“We believe this was used for accessing the bank parking lot,” Sands said. “And they used the space ultimately for civil defense storage during the Cold War.”

At the Elks Lodge, the story was one of progress and change.

Constructed in 1911, the building was the central social gathering point for Higgins and his associates. But after a remodel and re-dedication in the 1950s, the lodge became the center of regality for all of the region.

“This building more than anything on the tour really exemplifies change over time,” Sherrer said. “A lot of the people who built Missoula were Elks; it used to be extremely regal. We’ve been told in Missoula it was the best meal you could get.”

Artifacts salvaged during last year’s demolition of the Missoula Mercantile building sit on display in a converted basement room of the Hammond Arcade building

Pictures of familiar names – Eddy, Beckwith, Daly – line the top of the wall of the old stag room, now a converted rec room and bar. In the basement, the gym room continues to house weightlifting equipment; however, the old swimming pool has been transformed into an underground basketball court.

A basement shooting range is sealed and off limits to the tourists; the balcony overlooking downtown, however, is not.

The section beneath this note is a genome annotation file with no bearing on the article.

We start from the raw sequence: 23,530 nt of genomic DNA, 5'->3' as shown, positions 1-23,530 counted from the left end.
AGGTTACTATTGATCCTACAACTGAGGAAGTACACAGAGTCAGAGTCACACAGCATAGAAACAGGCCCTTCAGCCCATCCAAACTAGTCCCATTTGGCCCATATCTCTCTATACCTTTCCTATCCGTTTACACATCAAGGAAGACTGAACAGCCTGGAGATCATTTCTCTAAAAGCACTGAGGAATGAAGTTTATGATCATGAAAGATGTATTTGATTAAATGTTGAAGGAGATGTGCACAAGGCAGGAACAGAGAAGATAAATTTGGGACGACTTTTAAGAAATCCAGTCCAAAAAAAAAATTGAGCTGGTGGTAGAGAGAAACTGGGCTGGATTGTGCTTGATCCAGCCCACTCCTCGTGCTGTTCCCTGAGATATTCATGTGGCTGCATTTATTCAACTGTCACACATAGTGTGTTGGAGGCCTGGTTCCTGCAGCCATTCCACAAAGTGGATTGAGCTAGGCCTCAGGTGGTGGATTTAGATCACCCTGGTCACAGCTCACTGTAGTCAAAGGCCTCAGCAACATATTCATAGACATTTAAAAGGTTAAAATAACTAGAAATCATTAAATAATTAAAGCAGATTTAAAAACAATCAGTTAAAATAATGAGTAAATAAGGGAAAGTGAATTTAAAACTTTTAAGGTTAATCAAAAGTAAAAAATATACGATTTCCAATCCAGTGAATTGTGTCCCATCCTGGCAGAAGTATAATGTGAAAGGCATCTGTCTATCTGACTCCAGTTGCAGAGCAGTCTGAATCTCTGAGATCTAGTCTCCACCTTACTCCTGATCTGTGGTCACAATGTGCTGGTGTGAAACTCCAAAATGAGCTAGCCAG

The last stop was the Hammond Arcade, name so after the lumberman Andrew B. Hammond – once a commercial rival to Higgins and, along with Richard Eddy, co-owner of what would become known as the Missoula Mercantile.

Adjacent to the Wilma, the building once loomed five stories tall. A fire gutted it in the early 1930s; Depression-era economics stunted its replacement as the single-story in 1934.

Tour organizers have converted a large basement room into a museum of artifacts and photos from a bygone era – including a makeshift reconstruction of Missoula’s notorious drinking hole, Spider’s Maverick Bar, and several tables displaying posters, artifacts and other items salvaged during the demolition and construction project at the old Missoula Mercantile – and its adjoining pharmacy –last year.

Sand directs attention to a large political poster blown up and situated in the center of the old brick wall. The cartoon depicts an octopus, its tentacles representing the most important commercial and political controversies of early 20th century Missoula; Hammond’s face on its body in the center.

From disputes with Higgins over the location of the railroad depot to business competition with fellow mercantilist Frank Worden, it’s a reminder that success doesn’t always equate with popularity.

“But whatever was going on, whether it was politics or business or real estate, he was there,” Sand said.


“Unseen Missoula” will offer public heritage walking tours every Thursday evening and Saturday morning through the summer, with the choice of two separate but overlapping themes: “Basements & Back Alleys” and the “River Walk Tour.”

Tours are limited to about 15 participants and cost $10 per person, with discounts for children, seniors and military members – both active and veteran.

Click here more information or to register for a tour. You’re also invited to call 543-438 or email

-story and photos by Zeke Campfield